Online Exams and Cheating – Should I Care?
February 18, 2009 1 Comment
I’ve been assessing students with online exams for several years and one issue that has plagued me has been whether I should be concerned with “cheating”. Using un-proctored exams in distance education courses leaves open the possibility of students using notes and textbook resources to answer questions, in effect creating “open book” tests. I’m not sure that this is a problem, especially for introductory general education courses. I teach a 5-credit, 15 week long physical geography course which can be a daunting experience for many non-science students. After 22 years of teaching the course, most of the time in a face-to-face setting, I’ve wondered why I continue to use proctored closed note/closed book exams. My course will likely be the only formal exposure to physical geography for 90% of these students, why make it such an anxiety ridden experience using this type of assessment? Besides, they are likely to toss-off much of what they have been required to “learn” within a short period of time after they leave the course.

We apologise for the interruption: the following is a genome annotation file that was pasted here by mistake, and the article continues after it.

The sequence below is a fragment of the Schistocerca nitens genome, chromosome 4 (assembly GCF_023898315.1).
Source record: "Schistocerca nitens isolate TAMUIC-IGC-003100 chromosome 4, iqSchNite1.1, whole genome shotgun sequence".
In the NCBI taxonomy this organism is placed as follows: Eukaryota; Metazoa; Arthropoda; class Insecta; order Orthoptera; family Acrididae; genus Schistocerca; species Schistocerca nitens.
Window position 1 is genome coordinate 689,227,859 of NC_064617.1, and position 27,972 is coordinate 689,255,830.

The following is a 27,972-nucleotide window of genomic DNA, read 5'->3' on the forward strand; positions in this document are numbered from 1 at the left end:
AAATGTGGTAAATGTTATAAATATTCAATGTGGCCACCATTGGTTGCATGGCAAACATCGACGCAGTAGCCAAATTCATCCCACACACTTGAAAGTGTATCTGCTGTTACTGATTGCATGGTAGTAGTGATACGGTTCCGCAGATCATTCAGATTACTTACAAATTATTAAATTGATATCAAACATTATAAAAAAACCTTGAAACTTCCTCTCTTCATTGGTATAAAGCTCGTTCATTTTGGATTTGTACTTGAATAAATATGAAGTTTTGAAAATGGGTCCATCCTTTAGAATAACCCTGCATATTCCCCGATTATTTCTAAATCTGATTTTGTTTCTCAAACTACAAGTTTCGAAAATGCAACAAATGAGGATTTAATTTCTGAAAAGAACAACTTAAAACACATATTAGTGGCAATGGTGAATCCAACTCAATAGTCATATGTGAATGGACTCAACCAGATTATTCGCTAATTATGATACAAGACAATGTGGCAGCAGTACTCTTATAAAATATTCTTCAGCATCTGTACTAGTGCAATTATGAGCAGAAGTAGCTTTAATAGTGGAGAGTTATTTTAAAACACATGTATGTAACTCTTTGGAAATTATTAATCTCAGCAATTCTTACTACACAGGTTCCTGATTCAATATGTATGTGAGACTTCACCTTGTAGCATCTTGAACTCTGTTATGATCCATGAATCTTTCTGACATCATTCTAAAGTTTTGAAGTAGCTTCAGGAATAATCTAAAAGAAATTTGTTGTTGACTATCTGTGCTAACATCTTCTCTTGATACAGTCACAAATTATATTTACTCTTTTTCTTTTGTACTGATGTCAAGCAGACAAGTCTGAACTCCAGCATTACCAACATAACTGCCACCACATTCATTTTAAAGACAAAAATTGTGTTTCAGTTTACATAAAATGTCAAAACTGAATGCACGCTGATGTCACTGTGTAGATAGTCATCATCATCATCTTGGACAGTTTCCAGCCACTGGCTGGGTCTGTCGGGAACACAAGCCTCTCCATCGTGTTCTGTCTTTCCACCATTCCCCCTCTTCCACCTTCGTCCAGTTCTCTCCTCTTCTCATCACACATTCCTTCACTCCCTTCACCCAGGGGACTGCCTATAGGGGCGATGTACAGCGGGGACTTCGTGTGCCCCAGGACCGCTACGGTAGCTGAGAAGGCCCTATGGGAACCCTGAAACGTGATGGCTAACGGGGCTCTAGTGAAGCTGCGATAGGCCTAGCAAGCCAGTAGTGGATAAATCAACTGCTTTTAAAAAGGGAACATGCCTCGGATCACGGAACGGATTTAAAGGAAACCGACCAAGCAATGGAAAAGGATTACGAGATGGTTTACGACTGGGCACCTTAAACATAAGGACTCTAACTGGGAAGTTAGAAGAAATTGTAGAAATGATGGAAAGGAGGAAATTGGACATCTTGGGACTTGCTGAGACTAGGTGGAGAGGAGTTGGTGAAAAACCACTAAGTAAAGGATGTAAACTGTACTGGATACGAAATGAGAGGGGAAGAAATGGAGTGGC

We are increasingly faced with large amounts of information that require skills to sift and evaluate it. Instead closed note/book exams, why not allow them the flexibility to use any resource they have available to answer questions? Doing so encourages them to hone their skills at information retrieval to solve problems. In addition, putting the exam online also gives them the flexibility to take the exam when they feel prepared to do so.
Giving students the ability to learn more about what they experience on their own is valuable. Most students relate to the content of my course through experiences with natural phenomena, usually from their travels, recreational pursuits (e.g., hiking,) or extreme events like storms. The next time they are planning a trip, they’ll have a better understanding of how to find information about the environment they are to visit. Using open resource assessments to make exams less stressful while honing their ability to find and use information may give them a better appreciation for the subject of study and skills to make their life experiences more fulfilling. And I can stop worrying about “cheating” …..
(Image courtesy StudentHacks)